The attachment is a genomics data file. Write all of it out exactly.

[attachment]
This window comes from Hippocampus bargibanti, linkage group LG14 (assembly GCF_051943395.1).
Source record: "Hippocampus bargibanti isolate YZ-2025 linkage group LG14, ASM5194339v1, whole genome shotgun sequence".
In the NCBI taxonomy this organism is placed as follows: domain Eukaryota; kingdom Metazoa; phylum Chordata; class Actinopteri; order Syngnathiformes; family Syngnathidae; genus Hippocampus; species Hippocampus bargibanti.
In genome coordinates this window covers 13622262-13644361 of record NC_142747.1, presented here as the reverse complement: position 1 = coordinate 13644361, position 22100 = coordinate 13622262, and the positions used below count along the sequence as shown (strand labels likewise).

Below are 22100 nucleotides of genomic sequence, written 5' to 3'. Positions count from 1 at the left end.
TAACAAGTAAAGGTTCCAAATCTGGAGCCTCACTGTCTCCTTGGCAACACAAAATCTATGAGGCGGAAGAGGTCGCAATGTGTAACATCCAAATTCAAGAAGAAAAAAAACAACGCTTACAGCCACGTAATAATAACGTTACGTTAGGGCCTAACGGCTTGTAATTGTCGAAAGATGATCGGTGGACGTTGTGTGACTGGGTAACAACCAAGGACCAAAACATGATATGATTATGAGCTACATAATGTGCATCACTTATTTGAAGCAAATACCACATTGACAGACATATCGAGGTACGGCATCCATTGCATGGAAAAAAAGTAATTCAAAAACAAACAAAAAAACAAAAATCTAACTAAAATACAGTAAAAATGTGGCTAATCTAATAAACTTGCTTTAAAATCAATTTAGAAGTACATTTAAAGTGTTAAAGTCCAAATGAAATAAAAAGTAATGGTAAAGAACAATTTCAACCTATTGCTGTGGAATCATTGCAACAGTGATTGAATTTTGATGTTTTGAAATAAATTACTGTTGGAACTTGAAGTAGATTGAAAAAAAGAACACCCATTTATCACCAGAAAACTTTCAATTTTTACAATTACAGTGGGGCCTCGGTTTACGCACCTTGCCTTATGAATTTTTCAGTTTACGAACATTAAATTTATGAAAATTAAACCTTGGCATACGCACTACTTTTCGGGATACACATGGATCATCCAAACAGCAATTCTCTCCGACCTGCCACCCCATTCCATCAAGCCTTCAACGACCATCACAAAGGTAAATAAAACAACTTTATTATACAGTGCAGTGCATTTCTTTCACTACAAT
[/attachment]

This window comes from Hippocampus bargibanti, linkage group LG14 (assembly GCF_051943395.1).
Source record: "Hippocampus bargibanti isolate YZ-2025 linkage group LG14, ASM5194339v1, whole genome shotgun sequence".
In the NCBI taxonomy this organism is placed as follows: domain Eukaryota; kingdom Metazoa; phylum Chordata; class Actinopteri; order Syngnathiformes; family Syngnathidae; genus Hippocampus; species Hippocampus bargibanti.
In genome coordinates this window covers 13622262-13644361 of record NC_142747.1, presented here as the reverse complement: position 1 = coordinate 13644361, position 22100 = coordinate 13622262, and the positions used below count along the sequence as shown (strand labels likewise).

Below are 22100 nucleotides of genomic sequence, written 5' to 3'. Positions count from 1 at the left end.
TAACAAGTAAAGGTTCCAAATCTGGAGCCTCACTGTCTCCTTGGCAACACAAAATCTATGAGGCGGAAGAGGTCGCAATGTGTAACATCCAAATTCAAGAAGAAAAAAAACAACGCTTACAGCCACGTAATAATAACGTTACGTTAGGGCCTAACGGCTTGTAATTGTCGAAAGATGATCGGTGGACGTTGTGTGACTGGGTAACAACCAAGGACCAAAACATGATATGATTATGAGCTACATAATGTGCATCACTTATTTGAAGCAAATACCACATTGACAGACATATCGAGGTACGGCATCCATTGCATGGAAAAAAAGTAATTCAAAAACAAACAAAAAAACAAAAATCTAACTAAAATACAGTAAAAATGTGGCTAATCTAATAAACTTGCTTTAAAATCAATTTAGAAGTACATTTAAAGTGTTAAAGTCCAAATGAAATAAAAAGTAATGGTAAAGAACAATTTCAACCTATTGCTGTGGAATCATTGCAACAGTGATTGAATTTTGATGTTTTGAAATAAATTACTGTTGGAACTTGAAGTAGATTGAAAAAAAGAACACCCATTTATCACCAGAAAACTTTCAATTTTTACAATTACAGTGGGGCCTCGGTTTACGCACCTTGCCTTATGAATTTTTCAGTTTACGAACATTAAATTTATGAAAATTAAACCTTGGCATACGCACTACTTTTCGGGATACACATGGATCATCCAAACAGCAATTCTCTCCGACCTGCCACCCCATTCCATCAAGCCTTCAACGACCATCACAAAGGTAAATAAAACAACTTTATTATACAGTGCAGTGCATTTCTTTCACTACAAT